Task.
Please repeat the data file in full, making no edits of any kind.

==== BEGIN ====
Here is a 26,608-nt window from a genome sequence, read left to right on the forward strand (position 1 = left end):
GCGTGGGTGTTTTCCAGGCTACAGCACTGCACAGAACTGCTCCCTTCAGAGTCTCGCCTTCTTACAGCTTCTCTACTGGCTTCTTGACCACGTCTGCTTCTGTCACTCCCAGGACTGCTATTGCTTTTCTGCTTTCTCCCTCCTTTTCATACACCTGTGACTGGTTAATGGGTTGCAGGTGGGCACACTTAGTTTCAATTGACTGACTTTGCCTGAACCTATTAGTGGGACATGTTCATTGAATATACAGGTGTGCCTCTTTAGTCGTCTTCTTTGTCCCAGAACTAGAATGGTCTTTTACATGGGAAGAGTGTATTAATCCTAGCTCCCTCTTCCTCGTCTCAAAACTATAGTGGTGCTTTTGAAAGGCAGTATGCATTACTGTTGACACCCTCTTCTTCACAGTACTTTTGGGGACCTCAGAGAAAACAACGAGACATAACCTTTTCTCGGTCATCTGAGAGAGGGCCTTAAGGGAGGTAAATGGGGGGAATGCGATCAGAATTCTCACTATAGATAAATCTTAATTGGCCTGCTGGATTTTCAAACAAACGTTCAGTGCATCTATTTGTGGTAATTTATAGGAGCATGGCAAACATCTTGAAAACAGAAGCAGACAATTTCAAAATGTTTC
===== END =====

Here is a 26,608-nt window from a genome sequence, read left to right on the forward strand (position 1 = left end):
GCGTGGGTGTTTTCCAGGCTACAGCACTGCACAGAACTGCTCCCTTCAGAGTCTCGCCTTCTTACAGCTTCTCTACTGGCTTCTTGACCACGTCTGCTTCTGTCACTCCCAGGACTGCTATTGCTTTTCTGCTTTCTCCCTCCTTTTCATACACCTGTGACTGGTTAATGGGTTGCAGGTGGGCACACTTAGTTTCAATTGACTGACTTTGCCTGAACCTATTAGTGGGACATGTTCATTGAATATACAGGTGTGCCTCTTTAGTCGTCTTCTTTGTCCCAGAACTAGAATGGTCTTTTACATGGGAAGAGTGTATTAATCCTAGCTCCCTCTTCCTCGTCTCAAAACTATAGTGGTGCTTTTGAAAGGCAGTATGCATTACTGTTGACACCCTCTTCTTCACAGTACTTTTGGGGACCTCAGAGAAAACAACGAGACATAACCTTTTCTCGGTCATCTGAGAGAGGGCCTTAAGGGAGGTAAATGGGGGGAATGCGATCAGAATTCTCACTATAGATAAATCTTAATTGGCCTGCTGGATTTTCAAACAAACGTTCAGTGCATCTATTTGTGGTAATTTATAGGAGCATGGCAAACATCTTGAAAACAGAAGCAGACAATTTCAAAATGTTTC